The Police first recorded the driving, hard-edged “Demolition Man” for their fourth album, 1981’s Ghost In The Machine, yet the song was actually written by Sting before the release of the band’s third album, 1980’s Zenyatta Mondatta.
“Demolition Man” initially came together in rural Ireland, during the summer of that year, when Sting was living in Peter O’Toole’s house in Connemara. The renowned actor reputedly liked the lyrics, especially the lines “I’m a three-line whip/I’m the sort of thing they ban” – which referenced the British parliamentary term for an emergency vote – and his positive response encouraged Sting, who already felt the song had potential.
The Grace Jones version
However, rather than taking “Demolition Man” directly to The Police, Sting initially presented it to Grace Jones after she requested he write her a song. Jones and her team duly gave the track a striking machine-funk treatment that appeared on her high-profile fifth album, Nightclubbing, in May 1981.
By this time, however, The Police were already knuckling down to work on Ghost In The Machine with co-producer Hugh Padgham at George Martin’s AIR Studios in Montserrat. They were all fired up to have a crack at “Demolition Man” after hearing Jones’ interpretation of the track.
The Police’s version
The Police significantly broadened their sonic palette on Ghost In The Machine, adding keyboards and horns to a number of the tracks, and their beefy take of “Demolition Man” featured Sting riffing the song’s counter-melody on tenor saxophone. Vamping around Sting’s insistent, cyclical bassline, Summers and drummer Stewart Copeland also excelled on the track, which turned into an urgent, six-minute tour de force performed with a similar intensity to Regatta De Blanc’s “Death Wish.”
“To me, our version is much more ballsy and it was a one-take job,” Summers explained. “So that’s how we started [Ghost In The Machine]. It got us off to a good beginning, because everyone was really up from that. It was just what we needed.”
Aside from its vivid arrangement, “Demolition Man” features an especially memorable lyric, with lines such as “I’m a walking nightmare/An arsenal of doom/I kill conversation/As I walk into the room” being typical of the song’s portentous imagery. It was one of several tracks Sting wrote after delving into Arthur Koestler’s book Ghost In The Machine. In addition to supplying The Police with their album title, Koestler’s 1967 tome examined the human mind and society’s apparent appetite for self-destruction.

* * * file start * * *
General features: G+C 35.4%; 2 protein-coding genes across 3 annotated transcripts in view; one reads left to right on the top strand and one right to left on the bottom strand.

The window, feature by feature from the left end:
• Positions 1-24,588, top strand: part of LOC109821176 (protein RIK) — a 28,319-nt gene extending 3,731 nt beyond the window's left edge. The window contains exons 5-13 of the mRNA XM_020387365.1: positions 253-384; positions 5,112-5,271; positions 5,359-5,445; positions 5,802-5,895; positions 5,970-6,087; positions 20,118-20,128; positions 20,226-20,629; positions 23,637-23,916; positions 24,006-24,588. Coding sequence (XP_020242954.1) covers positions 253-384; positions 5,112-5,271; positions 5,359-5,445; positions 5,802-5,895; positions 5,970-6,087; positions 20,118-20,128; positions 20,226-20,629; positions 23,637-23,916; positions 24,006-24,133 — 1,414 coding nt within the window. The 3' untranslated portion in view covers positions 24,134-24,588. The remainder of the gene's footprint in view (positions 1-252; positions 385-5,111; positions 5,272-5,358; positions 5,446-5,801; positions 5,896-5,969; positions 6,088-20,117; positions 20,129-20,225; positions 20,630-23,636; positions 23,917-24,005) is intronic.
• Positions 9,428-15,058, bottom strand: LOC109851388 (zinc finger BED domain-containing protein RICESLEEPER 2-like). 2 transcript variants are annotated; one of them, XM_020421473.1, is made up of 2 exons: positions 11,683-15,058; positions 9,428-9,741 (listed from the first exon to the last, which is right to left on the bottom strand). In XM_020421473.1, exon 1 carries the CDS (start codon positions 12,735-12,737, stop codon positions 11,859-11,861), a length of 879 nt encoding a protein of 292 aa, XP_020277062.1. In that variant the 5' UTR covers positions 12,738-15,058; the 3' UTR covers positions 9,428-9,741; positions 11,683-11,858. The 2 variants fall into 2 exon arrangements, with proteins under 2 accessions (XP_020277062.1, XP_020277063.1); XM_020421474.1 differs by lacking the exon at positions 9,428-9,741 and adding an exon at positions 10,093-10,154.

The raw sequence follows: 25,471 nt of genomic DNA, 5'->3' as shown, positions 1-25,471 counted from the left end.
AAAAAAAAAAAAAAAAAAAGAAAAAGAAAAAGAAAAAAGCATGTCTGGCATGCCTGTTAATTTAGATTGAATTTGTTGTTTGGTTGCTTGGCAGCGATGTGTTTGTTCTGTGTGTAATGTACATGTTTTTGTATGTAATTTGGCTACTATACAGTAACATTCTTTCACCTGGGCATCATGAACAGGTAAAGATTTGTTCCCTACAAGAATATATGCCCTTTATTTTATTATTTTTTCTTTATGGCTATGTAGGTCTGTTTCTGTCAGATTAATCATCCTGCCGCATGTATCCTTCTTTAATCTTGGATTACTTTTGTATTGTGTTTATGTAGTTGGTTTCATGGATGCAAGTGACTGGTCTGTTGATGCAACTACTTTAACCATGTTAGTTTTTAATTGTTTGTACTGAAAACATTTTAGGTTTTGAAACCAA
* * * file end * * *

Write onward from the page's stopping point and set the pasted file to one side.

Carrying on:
“In the record, I have ideas put very simply which are parallel to the ideas put very coherently over hundreds of pages,” Sting revealed in a 1981 NME interview. “‘Demolition Man’ is the beast – he can’t help himself, he has to destroy. That’s part of me. I’m actually very destructive. I can also be creative, but that is half of me.”
“Demolition Man” went on to become a hallmark of The Police’s live shows across 1981-82 and Sting reintroduced it to his live set during the widely-acclaimed tour in support of his first solo album, The Dream Of The Blue Turtles. An intense live version culled from a Paris show on that album’s supporting tour was also included on the acclaimed Bring On The Night live collection.
The Sting solo versions
Sting later reinvented “Demolition Man” in an industrial guise for the 1993 Sylvester Stallone/Wesley Snipes movie of the same name, while his muscular reimagining of the song from his My Songs album will delight fans who loved The Police at their visceral, energetic best. Indeed, for a song that Sting originally gave away, “Demolition Man” continues to enjoy an extremely healthy afterlife.
“The Police recorded it, Grace Jones recorded it, Manfred Mann’s recorded it,” Sting said, reflecting on “Demolition Man”’s incredible journey in an interview with The Independent. “It just seems to be one of those songs that people want to record.”